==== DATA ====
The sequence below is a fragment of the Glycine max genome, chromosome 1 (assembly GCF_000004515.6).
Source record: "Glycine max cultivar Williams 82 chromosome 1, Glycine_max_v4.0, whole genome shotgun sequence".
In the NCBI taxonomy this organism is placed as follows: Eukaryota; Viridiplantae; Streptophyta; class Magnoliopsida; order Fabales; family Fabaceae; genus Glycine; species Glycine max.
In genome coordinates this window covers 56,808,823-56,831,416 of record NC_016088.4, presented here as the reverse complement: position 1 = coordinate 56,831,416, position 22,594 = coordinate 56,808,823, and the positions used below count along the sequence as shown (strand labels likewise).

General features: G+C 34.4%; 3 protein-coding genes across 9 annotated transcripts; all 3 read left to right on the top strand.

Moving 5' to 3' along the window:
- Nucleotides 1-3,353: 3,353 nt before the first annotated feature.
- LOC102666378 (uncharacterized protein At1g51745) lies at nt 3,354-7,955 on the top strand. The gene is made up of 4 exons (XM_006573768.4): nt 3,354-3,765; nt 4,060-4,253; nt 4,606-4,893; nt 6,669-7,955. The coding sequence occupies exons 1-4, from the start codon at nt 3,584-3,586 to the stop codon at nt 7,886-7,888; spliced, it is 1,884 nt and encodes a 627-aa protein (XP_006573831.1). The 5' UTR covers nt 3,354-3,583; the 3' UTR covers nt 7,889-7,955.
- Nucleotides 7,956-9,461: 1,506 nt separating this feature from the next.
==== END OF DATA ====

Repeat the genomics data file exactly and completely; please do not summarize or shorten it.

The sequence below is a fragment of the Glycine max genome, chromosome 1 (assembly GCF_000004515.6).
Source record: "Glycine max cultivar Williams 82 chromosome 1, Glycine_max_v4.0, whole genome shotgun sequence".
In the NCBI taxonomy this organism is placed as follows: Eukaryota; Viridiplantae; Streptophyta; class Magnoliopsida; order Fabales; family Fabaceae; genus Glycine; species Glycine max.
In genome coordinates this window covers 56,808,823-56,831,416 of record NC_016088.4, presented here as the reverse complement: position 1 = coordinate 56,831,416, position 22,594 = coordinate 56,808,823, and the positions used below count along the sequence as shown (strand labels likewise).

General features: G+C 34.4%; 3 protein-coding genes across 9 annotated transcripts; all 3 read left to right on the top strand.

Moving 5' to 3' along the window:
- Nucleotides 1-3,353: 3,353 nt before the first annotated feature.
- LOC102666378 (uncharacterized protein At1g51745) lies at nt 3,354-7,955 on the top strand. The gene is made up of 4 exons (XM_006573768.4): nt 3,354-3,765; nt 4,060-4,253; nt 4,606-4,893; nt 6,669-7,955. The coding sequence occupies exons 1-4, from the start codon at nt 3,584-3,586 to the stop codon at nt 7,886-7,888; spliced, it is 1,884 nt and encodes a 627-aa protein (XP_006573831.1). The 5' UTR covers nt 3,354-3,583; the 3' UTR covers nt 7,889-7,955.
- Nucleotides 7,956-9,461: 1,506 nt separating this feature from the next.